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A definition of a lepton is:

A particle that does not interact by the strong force but does by the 3 other forces.$^1$

Neutrinos are leptons, so from the above definition one would expect it to interact through the weak interactions, EM and gravity. However I have seen arguments like the following:

This interaction must be weak since it contains neutrinos.$^2$

Clearly this implies that neutrinos only interact through the weak interaction and thus contradicts the definition given above.

So can neutrinos actually interact through EM and gravity? If so why do you often get arguments like the one in Martin and Shaw?


$^1$Adapted from: Matolyak, J. and Haija, A. 2014. Essential Physics. Boca Raton: CRC Press, page 442

$^2$e.g. Martin, B.R. and Shaw, G., 2013. Particle physics. John Wiley & Sons. page 337

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    $\begingroup$ One has to keep in mind that all the statements isolating the effect of forces for elementary particles are really talking of first order Feynman diagram interactions. Higher order diagrams can involve all the forces for all the particles, but because so many vertices are involved in higher orders in a multiplicative way, the higher order contribution to the interaction crossection is very small. Thus the quoted statement holds. $\endgroup$
    – anna v
    Commented Jul 24, 2016 at 18:38
  • $\begingroup$ @annav 'Thus the quoted statement holds.' Which one? The first or the second or both? $\endgroup$ Commented Jul 24, 2016 at 18:40
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    $\begingroup$ Just define a lepton as a fermion that is color-neutral, and the apparent problem dissolves. It's not clear what such a "definition" of a lepton is supposed to improve over just listing electron, muon, tauon and their neutrinos, anyway. $\endgroup$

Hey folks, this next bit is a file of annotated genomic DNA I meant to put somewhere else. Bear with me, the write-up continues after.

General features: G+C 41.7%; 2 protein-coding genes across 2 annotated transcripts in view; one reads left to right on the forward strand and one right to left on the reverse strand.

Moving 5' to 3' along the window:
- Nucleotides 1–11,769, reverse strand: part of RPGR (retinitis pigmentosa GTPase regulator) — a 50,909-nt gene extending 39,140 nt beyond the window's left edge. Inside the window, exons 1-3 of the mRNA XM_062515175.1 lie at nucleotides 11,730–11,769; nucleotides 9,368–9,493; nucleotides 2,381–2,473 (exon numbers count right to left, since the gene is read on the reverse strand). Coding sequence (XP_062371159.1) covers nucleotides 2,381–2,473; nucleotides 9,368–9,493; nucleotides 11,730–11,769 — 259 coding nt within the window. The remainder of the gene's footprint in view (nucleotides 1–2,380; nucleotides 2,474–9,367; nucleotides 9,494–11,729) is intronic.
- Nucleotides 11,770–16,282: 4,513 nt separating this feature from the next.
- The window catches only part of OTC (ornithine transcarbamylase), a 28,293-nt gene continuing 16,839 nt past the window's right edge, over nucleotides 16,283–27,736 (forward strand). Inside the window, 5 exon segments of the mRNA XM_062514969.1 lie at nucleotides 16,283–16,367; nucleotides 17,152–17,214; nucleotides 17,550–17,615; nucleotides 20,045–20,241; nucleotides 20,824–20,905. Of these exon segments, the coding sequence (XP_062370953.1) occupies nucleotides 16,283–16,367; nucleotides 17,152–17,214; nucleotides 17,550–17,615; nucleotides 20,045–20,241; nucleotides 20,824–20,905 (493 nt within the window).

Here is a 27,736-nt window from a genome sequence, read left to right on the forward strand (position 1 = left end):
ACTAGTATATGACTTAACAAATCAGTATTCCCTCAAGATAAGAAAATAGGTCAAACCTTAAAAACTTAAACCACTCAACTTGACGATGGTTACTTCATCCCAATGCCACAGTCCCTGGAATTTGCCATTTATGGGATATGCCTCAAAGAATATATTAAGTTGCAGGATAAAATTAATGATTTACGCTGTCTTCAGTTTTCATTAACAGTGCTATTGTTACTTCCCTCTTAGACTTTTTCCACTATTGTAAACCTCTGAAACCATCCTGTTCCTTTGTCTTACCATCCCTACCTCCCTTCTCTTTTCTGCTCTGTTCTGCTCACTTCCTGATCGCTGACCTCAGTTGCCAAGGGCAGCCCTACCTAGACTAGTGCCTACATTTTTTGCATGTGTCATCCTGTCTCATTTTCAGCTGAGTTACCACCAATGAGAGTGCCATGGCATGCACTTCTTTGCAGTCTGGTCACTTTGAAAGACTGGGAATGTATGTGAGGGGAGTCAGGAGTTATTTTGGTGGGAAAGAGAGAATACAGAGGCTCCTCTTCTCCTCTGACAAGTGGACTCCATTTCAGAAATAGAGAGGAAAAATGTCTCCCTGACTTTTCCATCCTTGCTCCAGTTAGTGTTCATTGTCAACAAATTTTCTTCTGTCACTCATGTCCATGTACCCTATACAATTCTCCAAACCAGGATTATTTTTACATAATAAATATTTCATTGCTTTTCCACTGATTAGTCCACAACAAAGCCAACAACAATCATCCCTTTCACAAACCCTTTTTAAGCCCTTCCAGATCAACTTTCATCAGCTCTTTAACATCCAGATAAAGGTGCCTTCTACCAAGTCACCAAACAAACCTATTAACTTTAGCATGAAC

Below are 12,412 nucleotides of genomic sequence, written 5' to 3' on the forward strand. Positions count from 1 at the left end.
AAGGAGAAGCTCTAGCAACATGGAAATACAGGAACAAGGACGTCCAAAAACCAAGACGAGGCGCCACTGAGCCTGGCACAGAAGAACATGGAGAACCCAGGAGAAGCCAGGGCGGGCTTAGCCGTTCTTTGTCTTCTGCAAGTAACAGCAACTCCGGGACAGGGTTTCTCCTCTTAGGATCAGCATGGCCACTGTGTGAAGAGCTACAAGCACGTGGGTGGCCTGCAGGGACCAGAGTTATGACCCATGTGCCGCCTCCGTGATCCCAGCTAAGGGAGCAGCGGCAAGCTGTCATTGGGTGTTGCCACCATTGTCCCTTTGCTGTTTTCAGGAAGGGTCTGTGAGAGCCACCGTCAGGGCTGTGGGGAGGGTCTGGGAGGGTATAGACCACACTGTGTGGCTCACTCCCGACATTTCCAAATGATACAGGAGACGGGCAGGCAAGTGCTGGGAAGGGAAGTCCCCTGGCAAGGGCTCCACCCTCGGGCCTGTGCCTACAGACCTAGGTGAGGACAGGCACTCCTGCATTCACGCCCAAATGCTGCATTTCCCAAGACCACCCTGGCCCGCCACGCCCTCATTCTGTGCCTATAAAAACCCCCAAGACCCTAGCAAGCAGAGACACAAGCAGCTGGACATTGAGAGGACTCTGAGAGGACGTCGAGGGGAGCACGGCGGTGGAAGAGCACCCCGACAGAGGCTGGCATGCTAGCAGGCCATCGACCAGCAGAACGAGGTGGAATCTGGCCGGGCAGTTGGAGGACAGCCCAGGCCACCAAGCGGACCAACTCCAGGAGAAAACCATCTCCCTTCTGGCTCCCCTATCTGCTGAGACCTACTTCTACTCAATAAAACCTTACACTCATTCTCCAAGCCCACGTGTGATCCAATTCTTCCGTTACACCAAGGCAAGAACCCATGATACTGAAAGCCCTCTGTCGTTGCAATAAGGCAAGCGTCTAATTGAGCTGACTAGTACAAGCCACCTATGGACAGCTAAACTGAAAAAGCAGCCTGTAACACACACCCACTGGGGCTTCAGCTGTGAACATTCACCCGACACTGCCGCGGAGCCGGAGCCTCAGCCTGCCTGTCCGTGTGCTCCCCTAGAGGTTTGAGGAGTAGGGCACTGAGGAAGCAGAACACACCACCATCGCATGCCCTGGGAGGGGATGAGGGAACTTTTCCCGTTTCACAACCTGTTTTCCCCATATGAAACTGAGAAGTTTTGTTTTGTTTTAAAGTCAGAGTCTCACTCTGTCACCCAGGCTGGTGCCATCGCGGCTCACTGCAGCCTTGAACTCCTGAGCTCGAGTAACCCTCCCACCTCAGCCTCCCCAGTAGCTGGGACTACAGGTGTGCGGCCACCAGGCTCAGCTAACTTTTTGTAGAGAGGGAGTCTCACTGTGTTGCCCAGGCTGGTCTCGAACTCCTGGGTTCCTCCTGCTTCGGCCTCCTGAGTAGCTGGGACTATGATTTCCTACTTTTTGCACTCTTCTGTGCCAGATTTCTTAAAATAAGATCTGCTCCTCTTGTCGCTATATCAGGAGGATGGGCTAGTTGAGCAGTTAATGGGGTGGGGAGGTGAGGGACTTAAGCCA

– ACuriousMind
    Commented Jul 24, 2016 at 19:23
  • $\begingroup$ the first quote. Both are sloppy generalizations in my opinion. for the neutrno see my answer here physics.stackexchange.com/questions/269472/… $\endgroup$
    – anna v
    Commented Jul 25, 2016 at 3:57

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A neutrino is thought to interact only through the weak force and gravity. They interact primarily, though, through the weak force (perhaps explaining the Martin/Shaw comment).

Interestingly, since the neutrino has a minuscule mass (as opposed to none at all), it could have tiny neutrino magnetic movements, therefore allowing the possibility that it could interact through EM as well. There is a possibility of sterile neutrinos (a fourth type suggested by experimental data from the LSND experiment); these would not participate in weak-force interactions.

Antineutrinos interact with matter through only the gravitational and weak forces, therefore making them difficult to detect experimentally. Concerning neutrinos, I might add that if you go to this website, there is more information about this.

Finally, interestingly enough, I looked at the Wikipedia page for leptons (here). It simply defines a lepton as a spin $\frac{1}{2}$ particle that does not undergo strong interactions. It further states that leptons are divided into two classes: charged leptons (also known as electron-like leptons) and neutral leptons (aka neutrinos).

Hope this helps!

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  • $\begingroup$ In many detectors neutrinos are being detected trough em interactions. See anna_v's spot on comment about first order perturbation theory. $\endgroup$
    – CuriousOne
    Commented Jul 24, 2016 at 20:10

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